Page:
Ron Williams: One thing, Steve, I think, as a youth, I developed a tremendous amount of willpower, which is a good thing. But it’s also a not-so-good thing. And I’ll explain why. Because, see, in order to start anything that’s going to be positive or different than what you’ve always done, and the habits that you’ve already built require willpower to initiate that. So, many times, what happens is we’ll hear somebody like yourself speak, and it inspires us, and it motivates us. And we say, “I’m going to change now. I’m going to change.” It’s going to require willpower, where one side of my brain goes off, it shuts down, happy hormones stop being secreted, cortisol is secreted, and I’m using my willpower. Willpower is like a muscle—you use the willpower, you use it, and it gets tired. And all of a sudden, you’re frustrated, you’re irritable, and in your mind you know, “If I can just go off this diet plan, or if I could just go back to what I used to do, I wouldn’t feel this way.” Well, the moment you go and you eat that thing you’re not supposed to eat because it was a habit to you, your brain turns back on; you release those endorphins, and it endorses the bad behavior. And then, once that bad behavior has been endorsed, then you look in the mirror, and you say, “But I don’t like what I see.” It starts this vicious cycle. So, when it comes to willpower, willpower eventually will wear out. So, when we’re using our willpower, we’ve got to look long-term and say, “How can we turn this willpower into a lifestyle?” One of the best things to do is to get as much information—because in order to change a thought, the best way to change a thought is to replace it with another thought that’s stronger and that’s bigger. And so now that I realize that when I’m eating, I see all of the negativity of what I’m eating is doing to my body. And now I’m getting this new information about, “If you eat this, this is what’s going to happen.” So, I’m studying this new information, I’m feeling really good about this new information. And then I start to develop some positive triggers around this new information.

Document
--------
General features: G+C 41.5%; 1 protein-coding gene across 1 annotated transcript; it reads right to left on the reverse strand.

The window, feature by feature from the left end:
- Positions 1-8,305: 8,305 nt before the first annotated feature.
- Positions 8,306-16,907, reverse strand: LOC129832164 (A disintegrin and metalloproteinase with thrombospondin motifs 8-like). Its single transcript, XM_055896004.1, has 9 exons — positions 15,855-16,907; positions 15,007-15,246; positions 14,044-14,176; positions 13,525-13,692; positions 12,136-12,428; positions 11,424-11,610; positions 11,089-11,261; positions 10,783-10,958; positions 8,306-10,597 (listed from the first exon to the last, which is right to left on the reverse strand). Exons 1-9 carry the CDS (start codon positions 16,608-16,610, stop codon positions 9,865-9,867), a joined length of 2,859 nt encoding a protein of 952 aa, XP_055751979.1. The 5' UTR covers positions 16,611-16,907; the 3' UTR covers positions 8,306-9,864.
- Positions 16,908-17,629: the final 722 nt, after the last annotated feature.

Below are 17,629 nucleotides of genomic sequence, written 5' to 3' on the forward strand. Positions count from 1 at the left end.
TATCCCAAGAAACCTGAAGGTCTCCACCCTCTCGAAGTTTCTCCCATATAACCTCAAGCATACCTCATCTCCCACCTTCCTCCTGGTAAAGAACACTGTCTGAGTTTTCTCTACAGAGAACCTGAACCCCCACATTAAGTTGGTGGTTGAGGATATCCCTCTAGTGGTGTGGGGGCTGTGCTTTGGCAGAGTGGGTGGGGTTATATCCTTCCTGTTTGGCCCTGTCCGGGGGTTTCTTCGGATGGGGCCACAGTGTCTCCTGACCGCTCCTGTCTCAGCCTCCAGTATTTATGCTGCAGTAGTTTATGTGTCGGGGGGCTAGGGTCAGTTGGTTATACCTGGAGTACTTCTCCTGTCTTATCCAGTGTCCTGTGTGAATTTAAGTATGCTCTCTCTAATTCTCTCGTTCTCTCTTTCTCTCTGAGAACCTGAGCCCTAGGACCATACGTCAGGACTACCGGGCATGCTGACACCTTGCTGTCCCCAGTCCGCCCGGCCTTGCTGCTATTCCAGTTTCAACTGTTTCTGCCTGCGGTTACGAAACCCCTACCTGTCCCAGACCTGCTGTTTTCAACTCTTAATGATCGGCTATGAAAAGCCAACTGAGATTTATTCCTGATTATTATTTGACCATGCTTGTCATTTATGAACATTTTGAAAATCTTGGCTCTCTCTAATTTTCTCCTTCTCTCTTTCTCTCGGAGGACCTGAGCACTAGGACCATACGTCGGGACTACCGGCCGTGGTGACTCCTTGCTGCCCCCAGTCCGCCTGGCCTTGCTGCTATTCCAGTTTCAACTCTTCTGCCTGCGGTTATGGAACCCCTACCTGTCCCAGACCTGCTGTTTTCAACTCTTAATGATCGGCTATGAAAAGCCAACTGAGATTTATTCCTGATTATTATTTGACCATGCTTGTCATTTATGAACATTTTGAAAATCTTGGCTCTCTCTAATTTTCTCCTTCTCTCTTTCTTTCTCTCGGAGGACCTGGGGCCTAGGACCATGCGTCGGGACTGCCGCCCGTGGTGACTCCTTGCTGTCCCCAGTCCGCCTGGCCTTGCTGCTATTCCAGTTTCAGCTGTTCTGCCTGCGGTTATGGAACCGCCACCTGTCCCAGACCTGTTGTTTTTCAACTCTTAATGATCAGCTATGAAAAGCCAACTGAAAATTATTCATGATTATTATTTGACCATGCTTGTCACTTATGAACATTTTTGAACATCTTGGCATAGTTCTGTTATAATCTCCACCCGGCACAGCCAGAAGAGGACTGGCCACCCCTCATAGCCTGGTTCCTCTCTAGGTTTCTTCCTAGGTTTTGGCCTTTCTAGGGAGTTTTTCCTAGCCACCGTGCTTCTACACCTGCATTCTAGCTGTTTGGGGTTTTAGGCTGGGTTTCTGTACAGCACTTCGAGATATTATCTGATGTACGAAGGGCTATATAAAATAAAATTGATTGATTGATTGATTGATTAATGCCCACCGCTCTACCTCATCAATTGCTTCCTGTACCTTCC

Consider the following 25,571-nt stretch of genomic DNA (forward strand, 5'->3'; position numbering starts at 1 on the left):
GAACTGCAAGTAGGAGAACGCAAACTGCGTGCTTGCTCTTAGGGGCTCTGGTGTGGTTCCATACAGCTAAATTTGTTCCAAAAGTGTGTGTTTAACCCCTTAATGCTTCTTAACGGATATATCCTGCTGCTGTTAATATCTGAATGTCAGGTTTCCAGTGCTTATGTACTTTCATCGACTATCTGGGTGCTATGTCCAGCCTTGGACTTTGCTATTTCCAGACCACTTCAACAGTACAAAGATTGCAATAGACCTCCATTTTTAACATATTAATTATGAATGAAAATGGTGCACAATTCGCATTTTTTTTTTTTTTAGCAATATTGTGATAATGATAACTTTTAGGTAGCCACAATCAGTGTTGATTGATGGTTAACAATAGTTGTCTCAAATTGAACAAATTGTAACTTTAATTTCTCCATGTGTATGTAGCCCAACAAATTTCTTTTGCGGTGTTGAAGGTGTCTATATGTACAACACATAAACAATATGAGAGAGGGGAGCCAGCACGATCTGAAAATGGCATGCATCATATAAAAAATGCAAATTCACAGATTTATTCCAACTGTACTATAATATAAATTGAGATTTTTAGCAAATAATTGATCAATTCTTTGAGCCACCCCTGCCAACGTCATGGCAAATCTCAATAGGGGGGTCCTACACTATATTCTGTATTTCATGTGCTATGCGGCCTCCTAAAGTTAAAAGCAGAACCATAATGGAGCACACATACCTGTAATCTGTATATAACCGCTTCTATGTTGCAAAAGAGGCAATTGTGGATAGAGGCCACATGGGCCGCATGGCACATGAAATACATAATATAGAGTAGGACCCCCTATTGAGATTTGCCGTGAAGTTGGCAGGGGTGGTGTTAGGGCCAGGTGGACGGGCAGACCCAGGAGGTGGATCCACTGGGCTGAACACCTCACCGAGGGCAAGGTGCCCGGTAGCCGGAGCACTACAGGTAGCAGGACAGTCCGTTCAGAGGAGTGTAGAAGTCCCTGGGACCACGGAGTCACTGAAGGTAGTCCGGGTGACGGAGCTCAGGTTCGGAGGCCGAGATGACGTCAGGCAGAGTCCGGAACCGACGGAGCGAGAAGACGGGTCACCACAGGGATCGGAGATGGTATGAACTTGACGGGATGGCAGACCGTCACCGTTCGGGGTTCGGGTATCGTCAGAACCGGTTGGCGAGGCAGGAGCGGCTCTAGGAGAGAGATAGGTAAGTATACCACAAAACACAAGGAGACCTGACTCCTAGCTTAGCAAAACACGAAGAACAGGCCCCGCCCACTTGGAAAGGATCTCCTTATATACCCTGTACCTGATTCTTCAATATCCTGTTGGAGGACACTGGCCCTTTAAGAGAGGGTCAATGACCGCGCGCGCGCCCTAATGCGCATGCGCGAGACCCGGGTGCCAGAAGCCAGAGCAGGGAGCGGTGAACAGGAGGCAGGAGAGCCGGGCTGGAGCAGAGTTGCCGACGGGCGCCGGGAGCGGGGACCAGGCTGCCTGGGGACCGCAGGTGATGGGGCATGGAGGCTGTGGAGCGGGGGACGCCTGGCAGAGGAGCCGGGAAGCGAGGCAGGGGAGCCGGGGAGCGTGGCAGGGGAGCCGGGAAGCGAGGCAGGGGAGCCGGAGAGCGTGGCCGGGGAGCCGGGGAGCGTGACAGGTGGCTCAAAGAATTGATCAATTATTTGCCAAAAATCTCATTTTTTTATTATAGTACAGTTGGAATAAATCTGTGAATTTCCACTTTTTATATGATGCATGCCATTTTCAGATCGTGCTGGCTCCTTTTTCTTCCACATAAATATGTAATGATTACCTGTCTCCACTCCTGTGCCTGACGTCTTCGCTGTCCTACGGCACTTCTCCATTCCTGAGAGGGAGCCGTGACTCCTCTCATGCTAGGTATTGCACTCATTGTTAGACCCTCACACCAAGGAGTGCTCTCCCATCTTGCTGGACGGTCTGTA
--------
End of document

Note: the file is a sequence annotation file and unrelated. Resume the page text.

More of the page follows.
Ron Williams: For me, like with exercise, most people don’t know this—I don’t think I’ve ever told you this—but I’ve never really loved exercise; never really loved it. What I loved most was winning. I loved to win. So, I would exercise because it required the exercise to win. And then, when I stopped competing, what am I competing for now? So, I had to change my mindset and start thinking about every person that I’ve worked with. I vicariously can win through their lives. Every person that I speak to, and I stand on stage, I’ve got to look a certain way to represent who I am. I can win by being who I am. So, I’m changing my mind—it’s all about the way I think. So, if I can convert my willpower into a lifestyle long enough, then I have these positive triggers. I have certain things that I like. So, there’s a drink that I really, really love, but I can’t have this drink until after I finish my workout. So, that’s a positive trigger. When you get up in the morning, what clothes do you have set beside your bed? Do you have your work clothes, your suit, your nice clothes, or do you have your exercise clothes? So, that takes away me having to use my willpower. I wake up in the morning, I look over, see my tennis shoes, my workout clothes; that’s what I put on because I’ve already decided to work out. So, we develop these positive triggers.